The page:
I finally watched the Carte Blanche item on the SA Human Rights Commission’s challenge to the Joshua Generation Church regarding the teaching of corporal punishment techniques to parents. What a complex little opera this is turning out to be. On the one side, a community-minded middle class family backed by a matter-of-fact human rights lawyer, and on the other a zealous ex-surfer who claims to have been touched by Jesus, who proclaims proudly that he’s willing to follow the law of God over the laws of the land.
I’d suggest you watch the various pieces of footage before reading further. You can find the Carte Blanche item at their website (http://carteblanche.dstv.com/player/366574), and a public statement by Pastor Andrew Selley at his church site (http://www.joshgen.co.za/en/Catch-Up/Religious-Freedom-Video-Message/).
First, the Carte Blanche interviews. In terms of reasonableness, the Mosterts and the human rights lawyer Carol Bower stole the show. To anyone not involved in a fundamentalist church, Selley and his flock come across as wanting to create their own little walled garden in which to live, in which they can be left alone to live according to the standards that they believe have been communicated to them by their god. This is a trend I’ve noticed over the past few years, where christians seem to want to live in “virtual gated communities”, not necessarily in the same location, but with their own schools, a 24/7 church network and christian-only business relationships. This incident adds another concept to the mix, namely a form of special exemption from the law on the basis of nothing more than their faith and hope that the bible and their beliefs are actually true.
Now Derek Watts is a bastion of South African news enquiry, dry, unflappable - and when appropriate - even a bit obtuse. While his quizzical and sometimes bemused look when talking to Pastor Selley speaks volumes, Selley digs himself deeper into the mud by accusing the Mosterts of a vendetta, describing the almost scientific specification by Joshua Generation of the instrument of pain infliction, asserting that pain is required in the process of bringing up children, and then saying almost gleefully that he would have to break the law for his faith. He was able to avoid the issue of how the rods and switches get used on older children – one can only infer that longer switches and more pain are the expectation, all delivered “lovingly”, of course. Frankly, he comes across as an undercover zealot. By contrast, Mrs. Mostert's reference to their civic duty, and camera shots of the family out and about and at home show the couple to be concerned citizens wanting to address an issue that reaches to the highest arbiter in the land – the constitution. The whole piece was balanced in terms of everyone getting to have their say - but it seems to me that Andrew Selley is on the fringe and struggling to keep his head above the water.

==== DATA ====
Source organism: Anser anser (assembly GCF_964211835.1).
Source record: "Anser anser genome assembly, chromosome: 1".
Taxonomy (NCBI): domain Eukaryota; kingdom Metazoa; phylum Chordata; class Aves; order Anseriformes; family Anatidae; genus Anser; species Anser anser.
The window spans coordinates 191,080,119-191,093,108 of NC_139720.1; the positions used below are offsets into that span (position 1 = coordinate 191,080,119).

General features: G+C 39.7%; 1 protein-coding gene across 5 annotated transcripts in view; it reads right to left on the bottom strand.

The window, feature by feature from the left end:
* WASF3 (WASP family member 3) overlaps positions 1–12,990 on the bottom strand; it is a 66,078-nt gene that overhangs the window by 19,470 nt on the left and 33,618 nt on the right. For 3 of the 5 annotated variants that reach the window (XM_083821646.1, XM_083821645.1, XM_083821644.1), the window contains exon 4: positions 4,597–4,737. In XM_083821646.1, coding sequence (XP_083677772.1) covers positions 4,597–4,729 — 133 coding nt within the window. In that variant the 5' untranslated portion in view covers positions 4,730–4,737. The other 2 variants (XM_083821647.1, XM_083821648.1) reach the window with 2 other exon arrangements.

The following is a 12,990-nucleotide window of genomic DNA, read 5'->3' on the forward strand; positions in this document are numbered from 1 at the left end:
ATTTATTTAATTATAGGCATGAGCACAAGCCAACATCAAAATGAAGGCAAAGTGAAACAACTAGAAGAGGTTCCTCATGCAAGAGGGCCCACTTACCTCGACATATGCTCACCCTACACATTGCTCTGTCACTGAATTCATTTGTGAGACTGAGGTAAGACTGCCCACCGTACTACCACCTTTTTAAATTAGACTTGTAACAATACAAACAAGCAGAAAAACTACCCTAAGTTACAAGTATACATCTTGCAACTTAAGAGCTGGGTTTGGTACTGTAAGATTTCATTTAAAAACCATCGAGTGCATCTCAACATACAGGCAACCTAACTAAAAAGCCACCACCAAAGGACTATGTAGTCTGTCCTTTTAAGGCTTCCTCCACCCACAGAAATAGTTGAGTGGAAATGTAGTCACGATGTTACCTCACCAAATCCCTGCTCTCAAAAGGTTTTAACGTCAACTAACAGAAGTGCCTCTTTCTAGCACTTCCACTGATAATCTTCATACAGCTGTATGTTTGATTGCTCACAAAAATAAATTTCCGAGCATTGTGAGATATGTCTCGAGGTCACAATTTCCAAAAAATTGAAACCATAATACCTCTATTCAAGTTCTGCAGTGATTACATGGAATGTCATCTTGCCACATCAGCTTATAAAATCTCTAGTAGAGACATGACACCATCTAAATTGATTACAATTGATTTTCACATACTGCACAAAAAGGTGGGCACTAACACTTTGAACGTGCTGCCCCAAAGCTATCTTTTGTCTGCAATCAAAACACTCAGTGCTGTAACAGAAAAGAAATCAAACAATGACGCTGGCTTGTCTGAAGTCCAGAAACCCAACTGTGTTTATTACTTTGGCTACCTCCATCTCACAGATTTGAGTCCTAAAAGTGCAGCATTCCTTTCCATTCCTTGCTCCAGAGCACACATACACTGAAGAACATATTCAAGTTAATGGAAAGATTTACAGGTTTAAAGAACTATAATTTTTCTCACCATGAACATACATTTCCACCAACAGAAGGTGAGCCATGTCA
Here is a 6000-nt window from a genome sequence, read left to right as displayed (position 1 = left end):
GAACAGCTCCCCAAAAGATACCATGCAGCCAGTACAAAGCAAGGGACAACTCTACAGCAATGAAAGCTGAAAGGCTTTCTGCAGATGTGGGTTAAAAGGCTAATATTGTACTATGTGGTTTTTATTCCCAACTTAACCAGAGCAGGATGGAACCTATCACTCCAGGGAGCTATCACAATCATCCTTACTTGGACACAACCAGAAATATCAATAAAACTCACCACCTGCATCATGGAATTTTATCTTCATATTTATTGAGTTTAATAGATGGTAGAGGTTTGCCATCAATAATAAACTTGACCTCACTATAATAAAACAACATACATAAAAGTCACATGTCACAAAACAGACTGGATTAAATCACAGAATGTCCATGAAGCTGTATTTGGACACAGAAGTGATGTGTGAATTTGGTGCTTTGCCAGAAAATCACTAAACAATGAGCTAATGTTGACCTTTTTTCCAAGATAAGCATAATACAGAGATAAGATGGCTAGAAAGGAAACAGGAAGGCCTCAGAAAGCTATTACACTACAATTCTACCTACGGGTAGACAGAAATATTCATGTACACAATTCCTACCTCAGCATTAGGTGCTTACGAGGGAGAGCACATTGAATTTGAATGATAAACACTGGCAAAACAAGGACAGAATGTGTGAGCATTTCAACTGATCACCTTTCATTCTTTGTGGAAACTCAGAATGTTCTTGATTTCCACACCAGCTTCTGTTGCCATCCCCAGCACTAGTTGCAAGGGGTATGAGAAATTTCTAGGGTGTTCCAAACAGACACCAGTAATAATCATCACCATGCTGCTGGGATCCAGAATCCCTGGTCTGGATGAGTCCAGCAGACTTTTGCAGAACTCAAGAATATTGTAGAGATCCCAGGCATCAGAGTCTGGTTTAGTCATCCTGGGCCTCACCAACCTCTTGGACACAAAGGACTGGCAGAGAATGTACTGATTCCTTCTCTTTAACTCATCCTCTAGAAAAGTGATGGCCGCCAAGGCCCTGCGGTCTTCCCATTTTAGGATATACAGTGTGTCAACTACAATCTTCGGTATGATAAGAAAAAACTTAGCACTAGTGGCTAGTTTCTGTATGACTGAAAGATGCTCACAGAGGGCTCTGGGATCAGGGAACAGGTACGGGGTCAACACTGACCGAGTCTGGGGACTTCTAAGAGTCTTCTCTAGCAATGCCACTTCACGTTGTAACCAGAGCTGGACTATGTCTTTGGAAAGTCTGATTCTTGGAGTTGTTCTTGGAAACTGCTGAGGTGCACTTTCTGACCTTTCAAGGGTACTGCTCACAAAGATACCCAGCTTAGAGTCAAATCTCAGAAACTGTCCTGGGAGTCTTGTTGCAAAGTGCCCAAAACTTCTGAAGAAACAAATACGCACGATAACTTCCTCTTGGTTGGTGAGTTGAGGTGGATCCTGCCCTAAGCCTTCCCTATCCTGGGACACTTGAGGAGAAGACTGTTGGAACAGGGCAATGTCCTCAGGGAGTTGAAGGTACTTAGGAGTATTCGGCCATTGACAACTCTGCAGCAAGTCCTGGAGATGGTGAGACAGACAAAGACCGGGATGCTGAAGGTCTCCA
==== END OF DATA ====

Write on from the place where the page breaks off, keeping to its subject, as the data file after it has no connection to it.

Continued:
What struck me was the lovely rhetoric used by Selley – for example, "a child's heart needs to be shaped". This is where religion is particularly evil, it uses language that is so ambiguous that it allows almost any position or action to be construed. I’m at a loss to understand how this statement translates into the use of corporal punishment.
Probably one of the more disturbing things was seeing Pastor Errol Naidoo trying to position his Family Policy Institute as christianity's advisor to the government ("the christian voice in government"). His claim that "family is a sovereign institution" has serious implications - what exactly does it mean? Words like “sovereign” are easily used to suggest that government has no right to interfere in family life, especially parental authority, which is indeed what he says - really?! Families are not exempt from the law, plain and simple. That’s why government has powers to remove children from abusive households.